Wednesday, March 1, 2006

Sketches: Making Something Different of a Conference

I'm putting these up here, now, but they're in the Scraps section of my DevArt page with more comment, and with the snap of the page I used as a whole. Eventually I may take these down in favor of simple links (are these working, btw?).

In between penciling parts of a letter to Jala, taking notes on the talks, and generally paying attention to things which weren't quite the talks themselves, I sketched. Until Melánie's mother caught me. :)

So, without further ado. . .

Sketches of Philosophers!

The sketches of Matti and Stephen
This is supposed to be Matti (top) and Stephen (bottom).

The sketches of Kay and Chris
This is supposed to be Kay (left) and Chris (right).

The sketches of Ya-Huei, Julia, and Ayten
This is supposed to be the lovely ladies whose names I'm EDIT: no longer screwing up!--Ya-Huei (left foreground), Julia (left background), and Ayten (right).

Now aren't they all beautiful? I wish I could find proper pictures of them. I'm not thrilled with the accuracy or flattery aspects of the sketches (and usually those are pretty important in portraits--at least one or the other of them), but I can tell who I meant, and remember what they looked like. So not a total wash. I wanted to do more, and some of my favorite people from the conference I didn't get to drawing, but I don't think I could've done them well, as it is.

More about the conference:

We met this lovely lady, Stacey, who's doing research into blogging. Go visit her, damnit! She wants to know what bloggers get out of blogging, what it's like for them (the experience), why they blog, etc. Also just a very cool person, all around. We went to dinner with her and several others, that I'm getting to.

Now, the conference was a hybrid--the Society for Phenomenology and Media (SPaM) and Outis (roughly: deception). One of the others that came out with us was Randall, and Randall was good people, but in the strange position of being a government guy hoping to get info on deception, how it works, and how to get around it (in the sense of when other peoples' governments are lying to us, as opposed to our own) in a conference full of lefties more interested in deception by (you guessed it) our own goverment. Or in the case of the delightful Finns talking about it, not so much their own government, but the US gov, as well.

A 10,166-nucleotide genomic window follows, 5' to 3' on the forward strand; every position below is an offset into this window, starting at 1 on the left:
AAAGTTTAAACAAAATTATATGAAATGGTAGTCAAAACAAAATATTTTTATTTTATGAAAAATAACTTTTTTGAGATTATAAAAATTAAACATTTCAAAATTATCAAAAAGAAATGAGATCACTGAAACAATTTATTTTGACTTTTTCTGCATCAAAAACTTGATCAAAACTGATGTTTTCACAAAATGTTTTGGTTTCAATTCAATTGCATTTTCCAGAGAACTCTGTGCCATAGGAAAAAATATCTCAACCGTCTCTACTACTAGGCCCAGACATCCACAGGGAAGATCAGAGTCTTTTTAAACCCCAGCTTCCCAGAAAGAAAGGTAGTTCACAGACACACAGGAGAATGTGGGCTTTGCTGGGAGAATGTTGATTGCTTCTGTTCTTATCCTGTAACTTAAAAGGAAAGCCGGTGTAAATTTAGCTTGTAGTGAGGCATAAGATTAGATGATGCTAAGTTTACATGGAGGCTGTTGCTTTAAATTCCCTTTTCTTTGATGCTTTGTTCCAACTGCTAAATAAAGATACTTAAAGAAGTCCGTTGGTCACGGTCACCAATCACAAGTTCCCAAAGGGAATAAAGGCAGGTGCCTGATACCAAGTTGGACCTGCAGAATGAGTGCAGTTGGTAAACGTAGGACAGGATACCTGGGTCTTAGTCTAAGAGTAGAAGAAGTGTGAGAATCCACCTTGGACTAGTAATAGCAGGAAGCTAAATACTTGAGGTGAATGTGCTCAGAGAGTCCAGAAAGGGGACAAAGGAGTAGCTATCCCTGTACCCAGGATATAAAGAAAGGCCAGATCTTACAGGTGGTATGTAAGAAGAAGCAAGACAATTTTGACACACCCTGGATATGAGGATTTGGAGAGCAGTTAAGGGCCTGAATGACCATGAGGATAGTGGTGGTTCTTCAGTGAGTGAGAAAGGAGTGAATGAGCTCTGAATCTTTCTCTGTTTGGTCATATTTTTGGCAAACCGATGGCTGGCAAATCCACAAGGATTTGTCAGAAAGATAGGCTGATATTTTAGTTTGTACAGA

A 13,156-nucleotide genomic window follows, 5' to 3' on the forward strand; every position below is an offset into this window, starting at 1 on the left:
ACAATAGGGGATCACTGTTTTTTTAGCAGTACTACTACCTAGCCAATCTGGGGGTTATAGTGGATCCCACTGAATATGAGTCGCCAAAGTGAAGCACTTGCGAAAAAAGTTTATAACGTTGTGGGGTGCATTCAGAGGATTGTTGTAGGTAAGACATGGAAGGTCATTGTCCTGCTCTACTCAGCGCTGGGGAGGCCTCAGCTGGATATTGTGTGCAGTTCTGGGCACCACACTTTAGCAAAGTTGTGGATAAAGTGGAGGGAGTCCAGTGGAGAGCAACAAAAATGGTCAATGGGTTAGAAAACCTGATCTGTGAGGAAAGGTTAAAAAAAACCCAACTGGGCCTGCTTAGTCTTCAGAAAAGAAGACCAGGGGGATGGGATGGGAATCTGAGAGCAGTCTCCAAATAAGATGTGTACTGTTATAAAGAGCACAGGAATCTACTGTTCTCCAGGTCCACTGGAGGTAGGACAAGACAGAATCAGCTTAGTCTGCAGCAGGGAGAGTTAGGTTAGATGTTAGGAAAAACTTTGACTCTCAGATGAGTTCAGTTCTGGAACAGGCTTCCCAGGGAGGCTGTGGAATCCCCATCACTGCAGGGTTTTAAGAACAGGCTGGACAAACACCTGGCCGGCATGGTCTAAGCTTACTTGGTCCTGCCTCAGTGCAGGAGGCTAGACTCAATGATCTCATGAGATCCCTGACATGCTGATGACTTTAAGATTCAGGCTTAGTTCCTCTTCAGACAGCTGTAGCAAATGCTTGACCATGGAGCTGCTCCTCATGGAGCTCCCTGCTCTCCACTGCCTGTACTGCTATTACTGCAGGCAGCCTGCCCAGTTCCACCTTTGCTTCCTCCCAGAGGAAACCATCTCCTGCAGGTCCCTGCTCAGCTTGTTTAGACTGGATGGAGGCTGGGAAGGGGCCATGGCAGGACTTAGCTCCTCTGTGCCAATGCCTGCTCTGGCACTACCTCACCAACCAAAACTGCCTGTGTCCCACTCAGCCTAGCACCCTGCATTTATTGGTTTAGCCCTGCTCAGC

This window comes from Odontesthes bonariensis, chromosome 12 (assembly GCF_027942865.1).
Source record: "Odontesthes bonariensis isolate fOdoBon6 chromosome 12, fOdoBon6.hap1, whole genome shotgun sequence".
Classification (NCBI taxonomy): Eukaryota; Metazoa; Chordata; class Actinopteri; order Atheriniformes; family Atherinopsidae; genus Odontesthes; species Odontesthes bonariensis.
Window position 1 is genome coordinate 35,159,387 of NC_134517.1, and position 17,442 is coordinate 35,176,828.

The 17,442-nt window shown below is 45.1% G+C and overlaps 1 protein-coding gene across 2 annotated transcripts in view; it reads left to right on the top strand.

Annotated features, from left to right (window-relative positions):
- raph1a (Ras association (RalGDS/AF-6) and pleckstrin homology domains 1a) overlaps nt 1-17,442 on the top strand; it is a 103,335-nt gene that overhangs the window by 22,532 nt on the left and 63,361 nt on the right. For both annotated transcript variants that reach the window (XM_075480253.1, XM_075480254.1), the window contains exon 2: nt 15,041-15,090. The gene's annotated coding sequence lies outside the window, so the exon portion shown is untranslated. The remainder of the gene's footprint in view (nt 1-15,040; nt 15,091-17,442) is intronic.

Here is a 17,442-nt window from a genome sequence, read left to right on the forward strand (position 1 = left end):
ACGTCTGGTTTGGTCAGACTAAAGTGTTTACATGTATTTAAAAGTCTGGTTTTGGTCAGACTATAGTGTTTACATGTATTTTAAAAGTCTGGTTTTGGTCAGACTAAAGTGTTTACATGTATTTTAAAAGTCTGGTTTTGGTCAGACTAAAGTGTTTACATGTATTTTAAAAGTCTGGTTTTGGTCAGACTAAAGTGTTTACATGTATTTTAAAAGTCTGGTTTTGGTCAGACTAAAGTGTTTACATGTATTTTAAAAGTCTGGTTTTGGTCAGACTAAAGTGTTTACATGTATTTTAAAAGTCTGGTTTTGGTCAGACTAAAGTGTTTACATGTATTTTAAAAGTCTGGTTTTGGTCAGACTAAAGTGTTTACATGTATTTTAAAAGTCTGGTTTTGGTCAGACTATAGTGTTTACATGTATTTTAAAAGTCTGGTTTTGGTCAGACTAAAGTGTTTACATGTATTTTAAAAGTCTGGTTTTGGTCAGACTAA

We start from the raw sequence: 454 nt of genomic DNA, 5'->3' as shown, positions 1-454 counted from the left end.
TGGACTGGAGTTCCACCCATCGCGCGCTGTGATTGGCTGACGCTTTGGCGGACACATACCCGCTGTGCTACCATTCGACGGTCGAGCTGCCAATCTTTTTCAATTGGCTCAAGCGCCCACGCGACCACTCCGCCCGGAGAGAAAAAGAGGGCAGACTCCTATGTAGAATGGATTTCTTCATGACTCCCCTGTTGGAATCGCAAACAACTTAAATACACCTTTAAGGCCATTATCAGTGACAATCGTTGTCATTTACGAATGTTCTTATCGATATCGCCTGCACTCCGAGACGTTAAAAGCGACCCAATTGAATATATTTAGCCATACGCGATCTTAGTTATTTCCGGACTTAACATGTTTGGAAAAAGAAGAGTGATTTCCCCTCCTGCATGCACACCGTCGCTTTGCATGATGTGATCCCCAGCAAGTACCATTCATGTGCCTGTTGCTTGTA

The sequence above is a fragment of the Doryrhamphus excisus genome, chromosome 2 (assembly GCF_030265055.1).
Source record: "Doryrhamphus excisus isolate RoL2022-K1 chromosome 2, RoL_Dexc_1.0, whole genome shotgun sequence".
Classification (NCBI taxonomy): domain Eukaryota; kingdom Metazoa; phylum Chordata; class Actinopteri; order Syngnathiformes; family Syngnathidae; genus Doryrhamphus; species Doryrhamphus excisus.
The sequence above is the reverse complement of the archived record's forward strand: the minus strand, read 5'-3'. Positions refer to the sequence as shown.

One of those delightful Finnish gentlemen (who came out to dinner/drinks, despite being 10 hours ahead of us, via time difference, bless him) was the lovely Aki-Mauri (whom I did not sketch, but of whom there are actual photos on the web, so it's okay). I don't know what to say about him other than that I absolutely adored him. It surprised me and also didn't, to find out he's a Major in the Finnish military. Does that make any sense? Ah, well. His paper was thoughtful and kind've heartbreaking, and he was just plain good people to hang out with. Plus, he's into hockey, so Chris and I felt less out of place caring about who was doing what in the hockey part of the Olympics.

I'm turning into an Academic-and-Union Groupie. Oi.

Anyway, the lovely, wry Kay (another paper I followed!), my lovely Chris, and I rounded out the dinner group.

The night before, however, we dined with Paul (the man who organized the conference), his wife (I think?), the lovely Melånie from Bordeaux (who like Randall and I was in something of an outsider position to doctors-of-philosophy--I followed her paper, too, though!), the lovely Stephen, and the very cool (and also lovely) Wendy and Erica, who are in the interesting position of being a couple of romantically attached hippie feminists in rural Pennsylvania. We traded war stories, as it were. They've got great senses of humor, and Wendy's paper was another that I mostly followed and also got stabbed with thinking about.

Stephen and Matti (who did not come out with us, for shame!) were absolutely wonderful to listen to. Matti brought in poetry, peppering the "trailer" of his paper (the ultra-condensed version) with it. Stephen wrote and spoke in a beautiful way, and, what's more, I think I understood most of it, which was sometimes an issue in the more technically oriented talks. They were wonderful.

Goodness, it was a blast. There was some tension, and I sometimes felt a little strange hanging on watching, but it was wonderful. It felt so good to meet so many wonderful people. And while I don't know if it's likely, I hope I'll get to come back into contact with them. I may have developed something of an idle crush, and that's too much fun to put away!

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